Protein fibers such as collagen fibers, hairs, and silks, are fundamental building blocks of life. They play an essential role in motility, elasticity, scaffolding, stabilization and the protection of cells, tissues and organisms.
Artificially creating the hierarchy of these natural protein fibers is crucial to providing strategies for developing advanced fibrous materials, for instance in regenerative medicine. However, this has proven to be very challenging due to the complexity of this biomaterial.
Inspired by the silk spinning of spiders, researchers at the Institute for Frontier Materials at Deakin University have developed a facile strategy to artificially create natural, silk-like hierarchical fibers.
Reporting their findings in Nature Communications (“Bioactive hierarchical silk fibers created by bioinspired self-assembly”), they demonstrate the creation of biomimetic and highly bioactive materials by artificially manipulating the self-assembly of silk protein molecules.
“Our work contributes to the understanding of the natural silk spinning process of spiders and provides a strategy for the design and development of advanced fibrous biomaterials for various applications,” Dr. Linpeng Fan, first author of the paper, tells Nanowerk.
Natural materials like the above-mentioned collagen fibers, hairs, and silks have evolved for thousands of years. Their unique hierarchical structure, properties and functions are very intriguing, which is motivating researchers to artificially create biomimetic advanced functional materials.
Natural protein fibers usually have a common structure with bundles of smaller fibrils in their long axis. One single silk fiber, for instance, is a bundle of thinner fibrils aligned along its long axis where the width of the fibrils ranges from nanometers to sub-micrometers.
Currently, it is very challenging to artificially duplicate the hierarchy of natural silk fibers – including silkworm silk fibers and spider silk fibers – by artificially manipulating the self-assembly of silk protein molecules.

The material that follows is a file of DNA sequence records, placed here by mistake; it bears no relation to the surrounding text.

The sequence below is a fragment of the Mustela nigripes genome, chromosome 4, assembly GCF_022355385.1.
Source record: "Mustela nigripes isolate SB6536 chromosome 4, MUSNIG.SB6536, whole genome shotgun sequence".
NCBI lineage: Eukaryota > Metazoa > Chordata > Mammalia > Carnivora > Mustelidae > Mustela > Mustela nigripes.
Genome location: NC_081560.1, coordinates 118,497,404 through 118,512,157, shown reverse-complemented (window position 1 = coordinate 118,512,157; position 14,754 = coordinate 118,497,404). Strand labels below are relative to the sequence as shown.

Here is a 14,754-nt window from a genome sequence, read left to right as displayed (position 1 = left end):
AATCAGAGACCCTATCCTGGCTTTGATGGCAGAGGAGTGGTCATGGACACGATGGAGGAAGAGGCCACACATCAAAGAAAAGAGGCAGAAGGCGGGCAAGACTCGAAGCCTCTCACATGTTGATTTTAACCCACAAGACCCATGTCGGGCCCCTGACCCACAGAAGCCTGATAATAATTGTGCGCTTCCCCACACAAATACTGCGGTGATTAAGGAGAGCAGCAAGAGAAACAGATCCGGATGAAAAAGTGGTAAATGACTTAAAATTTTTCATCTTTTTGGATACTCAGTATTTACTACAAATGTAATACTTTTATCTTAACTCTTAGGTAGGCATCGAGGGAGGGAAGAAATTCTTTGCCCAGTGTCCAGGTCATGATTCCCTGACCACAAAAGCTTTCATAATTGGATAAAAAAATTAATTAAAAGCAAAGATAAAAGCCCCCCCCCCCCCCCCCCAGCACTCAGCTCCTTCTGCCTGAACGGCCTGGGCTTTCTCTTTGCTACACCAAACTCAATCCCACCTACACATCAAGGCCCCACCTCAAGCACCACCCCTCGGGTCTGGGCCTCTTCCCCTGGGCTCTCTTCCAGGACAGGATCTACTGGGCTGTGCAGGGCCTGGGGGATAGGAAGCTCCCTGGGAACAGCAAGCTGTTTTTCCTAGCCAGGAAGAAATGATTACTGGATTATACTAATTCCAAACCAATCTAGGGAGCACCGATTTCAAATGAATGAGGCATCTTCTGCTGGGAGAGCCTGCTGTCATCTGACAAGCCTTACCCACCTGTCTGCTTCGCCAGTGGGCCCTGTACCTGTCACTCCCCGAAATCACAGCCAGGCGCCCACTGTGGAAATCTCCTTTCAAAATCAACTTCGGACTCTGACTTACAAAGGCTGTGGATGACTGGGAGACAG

Inspired by the silk spinning of spiders, Fan and his collaborators have developed a facile strategy to artificially create natural silk-like hierarchical fibers and demonstrate their high bioactivity.
Figure 1. Schematic illustration of crystallized droplets of silk protein molecules self-assembling to hierarchical suprafibrillar silk fibers. a) Schematic mechanism illustration of the liquid crystalline model for formation of in vivo silk fibers. b) Formation of crystallized droplets from silk fibroin (SF) molecules. c) Crystallized SF droplets self-assembling to hierarchical suprafibrillar silk fibers. (Reprinted with permission from Nature Communications)
The first step of the team’s strategy is to fabricate crystallized droplets by electrospraying droplets of aqueous silk fibroin (SF) solution into an ethanol bath in which the amorphous structure of SF with dominant random coils is induced to a β-sheet-rich crystalline structure (Fig. 1b). Subsequently, the crystallized droplets are induced to self-assemble by a circular rotary system (Fig. 1c).
“Differing from the spinning system in which the fibers are extruded instantly via the spinneret, in our technique, the circular assembly system focuses on the self-assembly of crystallized SF droplets to form hierarchical silk fibers,” Fan explains. “Compared to the spinning process, one great advantage of the circular assembly system is that it allows us to easily monitor the entire assembly process of silk fibers by investigating the resultant structures at different assembly stages, such as different time points of the self-assembly process.”
Furthermore, he points out, the self-assembly process can be programmed by adjusting the assembly parameters to produce branched hierarchical suprafibrillar silk fibers at the micrometer and even nanometer scale.
Based on this work, the team is currently developing bioactive and smart biomaterials for use in the regenerative medicine and health monitoring.
“The future focus in my research field is on the development of bioactive and smart biomaterials for various applications by emulating the structure, properties and functions of materials in nature – a task that provides my colleagues and me with plenty of challenges,” Fan concludes.